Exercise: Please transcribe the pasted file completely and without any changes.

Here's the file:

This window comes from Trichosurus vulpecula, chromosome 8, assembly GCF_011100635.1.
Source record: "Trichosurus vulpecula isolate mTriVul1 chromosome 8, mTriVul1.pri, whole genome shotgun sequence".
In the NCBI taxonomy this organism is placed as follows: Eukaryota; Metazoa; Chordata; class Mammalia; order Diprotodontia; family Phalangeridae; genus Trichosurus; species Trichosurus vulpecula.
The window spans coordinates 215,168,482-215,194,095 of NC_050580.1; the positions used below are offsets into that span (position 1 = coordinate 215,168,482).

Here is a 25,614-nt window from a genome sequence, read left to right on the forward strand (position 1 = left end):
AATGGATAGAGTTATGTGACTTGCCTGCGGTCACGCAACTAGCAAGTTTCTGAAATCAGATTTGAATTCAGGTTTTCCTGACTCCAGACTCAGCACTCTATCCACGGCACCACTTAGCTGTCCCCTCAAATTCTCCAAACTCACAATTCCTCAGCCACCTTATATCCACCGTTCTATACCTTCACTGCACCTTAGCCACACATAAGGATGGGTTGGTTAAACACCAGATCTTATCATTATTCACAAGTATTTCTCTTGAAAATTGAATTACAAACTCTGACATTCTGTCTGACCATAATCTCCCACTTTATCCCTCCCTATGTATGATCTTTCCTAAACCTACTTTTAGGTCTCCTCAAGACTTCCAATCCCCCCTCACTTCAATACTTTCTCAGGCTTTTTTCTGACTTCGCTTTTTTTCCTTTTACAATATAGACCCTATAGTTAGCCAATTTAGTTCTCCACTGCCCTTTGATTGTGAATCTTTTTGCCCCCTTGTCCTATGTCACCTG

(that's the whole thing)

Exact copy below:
This window comes from Trichosurus vulpecula, chromosome 8, assembly GCF_011100635.1.
Source record: "Trichosurus vulpecula isolate mTriVul1 chromosome 8, mTriVul1.pri, whole genome shotgun sequence".
In the NCBI taxonomy this organism is placed as follows: Eukaryota; Metazoa; Chordata; class Mammalia; order Diprotodontia; family Phalangeridae; genus Trichosurus; species Trichosurus vulpecula.
The window spans coordinates 215,168,482-215,194,095 of NC_050580.1; the positions used below are offsets into that span (position 1 = coordinate 215,168,482).

Here is a 25,614-nt window from a genome sequence, read left to right on the forward strand (position 1 = left end):
AATGGATAGAGTTATGTGACTTGCCTGCGGTCACGCAACTAGCAAGTTTCTGAAATCAGATTTGAATTCAGGTTTTCCTGACTCCAGACTCAGCACTCTATCCACGGCACCACTTAGCTGTCCCCTCAAATTCTCCAAACTCACAATTCCTCAGCCACCTTATATCCACCGTTCTATACCTTCACTGCACCTTAGCCACACATAAGGATGGGTTGGTTAAACACCAGATCTTATCATTATTCACAAGTATTTCTCTTGAAAATTGAATTACAAACTCTGACATTCTGTCTGACCATAATCTCCCACTTTATCCCTCCCTATGTATGATCTTTCCTAAACCTACTTTTAGGTCTCCTCAAGACTTCCAATCCCCCCTCACTTCAATACTTTCTCAGGCTTTTTTCTGACTTCGCTTTTTTTCCTTTTACAATATAGACCCTATAGTTAGCCAATTTAGTTCTCCACTGCCCTTTGATTGTGAATCTTTTTGCCCCCTTGTCCTATGTCACCTG